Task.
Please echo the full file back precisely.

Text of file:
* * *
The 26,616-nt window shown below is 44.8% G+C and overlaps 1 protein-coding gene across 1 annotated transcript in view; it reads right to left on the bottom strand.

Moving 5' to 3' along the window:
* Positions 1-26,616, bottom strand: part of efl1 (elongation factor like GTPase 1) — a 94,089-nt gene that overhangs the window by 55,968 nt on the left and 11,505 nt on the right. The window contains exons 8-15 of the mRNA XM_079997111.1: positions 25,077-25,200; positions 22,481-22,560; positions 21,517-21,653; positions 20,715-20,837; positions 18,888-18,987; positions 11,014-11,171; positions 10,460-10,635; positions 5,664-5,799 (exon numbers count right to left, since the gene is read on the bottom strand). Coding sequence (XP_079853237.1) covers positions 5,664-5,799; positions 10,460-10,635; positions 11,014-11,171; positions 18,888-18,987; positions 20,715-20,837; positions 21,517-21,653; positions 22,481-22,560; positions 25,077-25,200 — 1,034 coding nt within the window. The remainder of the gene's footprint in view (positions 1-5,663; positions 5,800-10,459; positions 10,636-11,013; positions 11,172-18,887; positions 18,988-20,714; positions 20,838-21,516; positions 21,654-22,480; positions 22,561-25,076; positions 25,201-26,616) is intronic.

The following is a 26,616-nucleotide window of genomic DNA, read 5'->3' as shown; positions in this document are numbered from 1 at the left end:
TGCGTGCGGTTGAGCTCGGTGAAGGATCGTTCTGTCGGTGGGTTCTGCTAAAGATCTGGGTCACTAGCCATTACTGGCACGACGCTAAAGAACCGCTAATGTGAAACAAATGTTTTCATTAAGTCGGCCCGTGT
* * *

The 26,616-nt window shown below is 44.8% G+C and overlaps 1 protein-coding gene across 1 annotated transcript in view; it reads right to left on the bottom strand.

Moving 5' to 3' along the window:
* Positions 1-26,616, bottom strand: part of efl1 (elongation factor like GTPase 1) — a 94,089-nt gene that overhangs the window by 55,968 nt on the left and 11,505 nt on the right. The window contains exons 8-15 of the mRNA XM_079997111.1: positions 25,077-25,200; positions 22,481-22,560; positions 21,517-21,653; positions 20,715-20,837; positions 18,888-18,987; positions 11,014-11,171; positions 10,460-10,635; positions 5,664-5,799 (exon numbers count right to left, since the gene is read on the bottom strand). Coding sequence (XP_079853237.1) covers positions 5,664-5,799; positions 10,460-10,635; positions 11,014-11,171; positions 18,888-18,987; positions 20,715-20,837; positions 21,517-21,653; positions 22,481-22,560; positions 25,077-25,200 — 1,034 coding nt within the window. The remainder of the gene's footprint in view (positions 1-5,663; positions 5,800-10,459; positions 10,636-11,013; positions 11,172-18,887; positions 18,988-20,714; positions 20,838-21,516; positions 21,654-22,480; positions 22,561-25,076; positions 25,201-26,616) is intronic.

The following is a 26,616-nucleotide window of genomic DNA, read 5'->3' as shown; positions in this document are numbered from 1 at the left end:
TGCGTGCGGTTGAGCTCGGTGAAGGATCGTTCTGTCGGTGGGTTCTGCTAAAGATCTGGGTCACTAGCCATTACTGGCACGACGCTAAAGAACCGCTAATGTGAAACAAATGTTTTCATTAAGTCGGCCCGTGT